Been using DisplayCal and Argyll for years and never had this issue before. Here’s the situation:
Using a KVM switch and going back and forth between two physical PC’s: one with Win10 (color profiled) & Ubuntu Desktop 20.xx (also color profiled). When I toggle back to the Ubuntu PC I lose color calibration and need to go in and reset it each time manually. It basically goes to a “no calibration” loaded state. Never had that happen before on WinOS or OSX. Why is that happening for Linux and what can be done to resolve this because I do not want to manually switch color profiles each time? Was going to post this on Ubuntu’s forum but in doing searches it does not appear that Ubuntu users really focus on ICC profile all that much. Any help appreciated.
Seems to be videocard driver problem in your Linux. When videocard detects signal loss, driver flashes vcgt (unit that holds calibration curves). Don’t know how to resolve it, I’m weak enough in Linux. Try to dig up description of videocard/xsystem settings in /etc, probably you’ll find something helpfull. I also recommend to check different video output modes in GUI settings. By example, these settings are important for NVidia driver in Windows. Check support for DDC/DCI (automatic display parameters recognition) in display menu. They may probably appear in Linux settings. The last thing that may influence on driver behaviour is display mode frequencies, but I suppose, not for Linux, cause it allows to use any possible user frequencies.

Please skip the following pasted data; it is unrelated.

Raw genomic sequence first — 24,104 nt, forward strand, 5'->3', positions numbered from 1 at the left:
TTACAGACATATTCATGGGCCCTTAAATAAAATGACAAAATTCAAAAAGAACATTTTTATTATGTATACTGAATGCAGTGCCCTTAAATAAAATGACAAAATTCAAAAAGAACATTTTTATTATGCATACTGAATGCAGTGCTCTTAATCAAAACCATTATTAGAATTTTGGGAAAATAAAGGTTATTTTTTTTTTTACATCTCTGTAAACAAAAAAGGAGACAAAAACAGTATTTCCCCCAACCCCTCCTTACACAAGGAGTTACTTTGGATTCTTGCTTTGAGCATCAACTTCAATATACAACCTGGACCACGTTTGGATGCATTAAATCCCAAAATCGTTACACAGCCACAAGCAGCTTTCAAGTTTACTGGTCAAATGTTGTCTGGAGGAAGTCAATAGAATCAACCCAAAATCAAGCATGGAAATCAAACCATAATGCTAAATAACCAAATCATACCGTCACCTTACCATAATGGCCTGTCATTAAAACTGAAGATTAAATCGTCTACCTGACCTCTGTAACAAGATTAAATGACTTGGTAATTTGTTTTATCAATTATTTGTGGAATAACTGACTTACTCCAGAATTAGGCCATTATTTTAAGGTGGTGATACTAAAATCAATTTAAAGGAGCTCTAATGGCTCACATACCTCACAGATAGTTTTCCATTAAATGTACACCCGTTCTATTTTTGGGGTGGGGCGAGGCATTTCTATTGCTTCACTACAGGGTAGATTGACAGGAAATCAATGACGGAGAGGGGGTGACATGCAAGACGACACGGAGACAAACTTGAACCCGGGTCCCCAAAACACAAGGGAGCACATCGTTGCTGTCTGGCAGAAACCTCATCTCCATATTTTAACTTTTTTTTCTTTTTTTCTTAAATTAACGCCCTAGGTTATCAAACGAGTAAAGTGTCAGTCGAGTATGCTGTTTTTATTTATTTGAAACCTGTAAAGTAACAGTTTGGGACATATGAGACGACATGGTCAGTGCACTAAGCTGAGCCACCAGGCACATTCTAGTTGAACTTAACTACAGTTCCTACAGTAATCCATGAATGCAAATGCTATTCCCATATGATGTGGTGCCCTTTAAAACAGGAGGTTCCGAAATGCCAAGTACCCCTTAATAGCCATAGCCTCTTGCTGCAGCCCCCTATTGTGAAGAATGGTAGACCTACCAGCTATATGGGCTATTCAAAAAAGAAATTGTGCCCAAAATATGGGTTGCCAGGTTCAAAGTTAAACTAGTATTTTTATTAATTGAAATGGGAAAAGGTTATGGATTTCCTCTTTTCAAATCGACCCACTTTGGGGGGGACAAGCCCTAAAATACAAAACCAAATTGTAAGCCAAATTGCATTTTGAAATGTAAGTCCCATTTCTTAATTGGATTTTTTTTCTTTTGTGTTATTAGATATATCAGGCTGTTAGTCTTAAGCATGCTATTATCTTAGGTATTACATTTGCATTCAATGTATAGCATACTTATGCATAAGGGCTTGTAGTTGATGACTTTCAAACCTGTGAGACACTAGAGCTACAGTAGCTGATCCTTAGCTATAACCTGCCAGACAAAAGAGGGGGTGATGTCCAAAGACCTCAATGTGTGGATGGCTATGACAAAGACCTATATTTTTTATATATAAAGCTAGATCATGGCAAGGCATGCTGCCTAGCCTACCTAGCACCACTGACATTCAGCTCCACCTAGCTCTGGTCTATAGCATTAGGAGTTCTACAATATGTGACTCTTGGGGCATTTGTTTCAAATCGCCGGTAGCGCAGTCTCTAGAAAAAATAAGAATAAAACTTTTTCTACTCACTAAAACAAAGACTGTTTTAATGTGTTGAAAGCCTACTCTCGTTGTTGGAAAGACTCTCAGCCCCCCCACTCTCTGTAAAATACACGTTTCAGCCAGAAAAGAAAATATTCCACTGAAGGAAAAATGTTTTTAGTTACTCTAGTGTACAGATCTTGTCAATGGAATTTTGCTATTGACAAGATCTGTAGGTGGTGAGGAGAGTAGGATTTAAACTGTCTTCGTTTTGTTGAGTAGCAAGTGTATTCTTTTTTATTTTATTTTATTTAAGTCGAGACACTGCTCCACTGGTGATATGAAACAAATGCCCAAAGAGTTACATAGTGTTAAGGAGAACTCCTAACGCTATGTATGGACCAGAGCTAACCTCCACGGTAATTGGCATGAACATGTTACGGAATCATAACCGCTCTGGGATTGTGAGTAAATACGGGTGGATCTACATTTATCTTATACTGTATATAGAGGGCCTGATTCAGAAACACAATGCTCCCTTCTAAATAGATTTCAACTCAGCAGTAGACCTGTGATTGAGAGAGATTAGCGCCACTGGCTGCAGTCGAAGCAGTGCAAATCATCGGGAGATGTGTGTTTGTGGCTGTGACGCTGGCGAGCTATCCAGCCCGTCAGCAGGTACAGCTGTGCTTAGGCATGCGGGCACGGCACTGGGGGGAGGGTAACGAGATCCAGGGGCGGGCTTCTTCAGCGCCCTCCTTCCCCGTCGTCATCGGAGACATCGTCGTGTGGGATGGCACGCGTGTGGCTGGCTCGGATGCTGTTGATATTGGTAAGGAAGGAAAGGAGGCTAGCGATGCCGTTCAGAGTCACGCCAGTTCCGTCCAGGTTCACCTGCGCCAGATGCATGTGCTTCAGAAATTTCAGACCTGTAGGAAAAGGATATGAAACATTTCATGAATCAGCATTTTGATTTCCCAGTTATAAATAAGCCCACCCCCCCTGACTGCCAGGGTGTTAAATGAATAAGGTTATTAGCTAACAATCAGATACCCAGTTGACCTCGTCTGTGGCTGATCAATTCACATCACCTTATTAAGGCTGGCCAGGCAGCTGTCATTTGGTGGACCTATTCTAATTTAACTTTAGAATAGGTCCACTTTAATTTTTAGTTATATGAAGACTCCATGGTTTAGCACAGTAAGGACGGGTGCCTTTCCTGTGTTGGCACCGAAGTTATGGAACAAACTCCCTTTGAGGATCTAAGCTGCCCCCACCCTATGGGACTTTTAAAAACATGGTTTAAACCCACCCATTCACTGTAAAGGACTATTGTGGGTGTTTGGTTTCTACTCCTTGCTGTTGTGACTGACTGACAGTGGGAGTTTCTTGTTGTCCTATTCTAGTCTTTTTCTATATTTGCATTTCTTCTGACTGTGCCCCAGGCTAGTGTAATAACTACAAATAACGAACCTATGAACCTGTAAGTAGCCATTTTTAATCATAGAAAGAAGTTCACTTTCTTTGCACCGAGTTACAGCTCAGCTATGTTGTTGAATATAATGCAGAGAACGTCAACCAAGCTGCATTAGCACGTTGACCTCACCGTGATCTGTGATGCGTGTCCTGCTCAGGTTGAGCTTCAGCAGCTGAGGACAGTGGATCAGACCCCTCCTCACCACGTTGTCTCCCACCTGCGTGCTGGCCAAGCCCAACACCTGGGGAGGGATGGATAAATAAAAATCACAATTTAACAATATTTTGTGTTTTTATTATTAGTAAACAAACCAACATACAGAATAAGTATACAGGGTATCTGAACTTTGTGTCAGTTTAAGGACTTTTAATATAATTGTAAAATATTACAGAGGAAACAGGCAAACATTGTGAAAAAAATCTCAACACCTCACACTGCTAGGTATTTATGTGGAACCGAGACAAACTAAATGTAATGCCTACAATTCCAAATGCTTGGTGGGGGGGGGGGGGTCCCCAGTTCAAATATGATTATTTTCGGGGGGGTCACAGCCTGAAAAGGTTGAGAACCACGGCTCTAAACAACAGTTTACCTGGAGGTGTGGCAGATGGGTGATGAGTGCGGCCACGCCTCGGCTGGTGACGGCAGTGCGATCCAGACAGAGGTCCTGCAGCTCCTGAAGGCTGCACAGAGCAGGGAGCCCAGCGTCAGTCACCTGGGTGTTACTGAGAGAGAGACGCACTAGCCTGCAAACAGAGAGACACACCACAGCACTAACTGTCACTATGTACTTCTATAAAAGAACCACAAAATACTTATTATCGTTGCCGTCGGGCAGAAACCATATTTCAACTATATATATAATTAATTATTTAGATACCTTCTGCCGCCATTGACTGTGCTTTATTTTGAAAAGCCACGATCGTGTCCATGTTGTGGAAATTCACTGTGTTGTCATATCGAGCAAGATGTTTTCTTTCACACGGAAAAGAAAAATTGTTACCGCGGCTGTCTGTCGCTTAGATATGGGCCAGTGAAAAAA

Necessary cookies are absolutely essential for the website to function properly. This category only includes cookies that ensures basic functionalities and security features of the website. These cookies do not store any personal information.
Any cookies that may not be particularly necessary for the website to function and is used specifically to collect user personal data via analytics, ads, other embedded contents are termed as non-necessary cookies. It is mandatory to procure user consent prior to running these cookies on your website.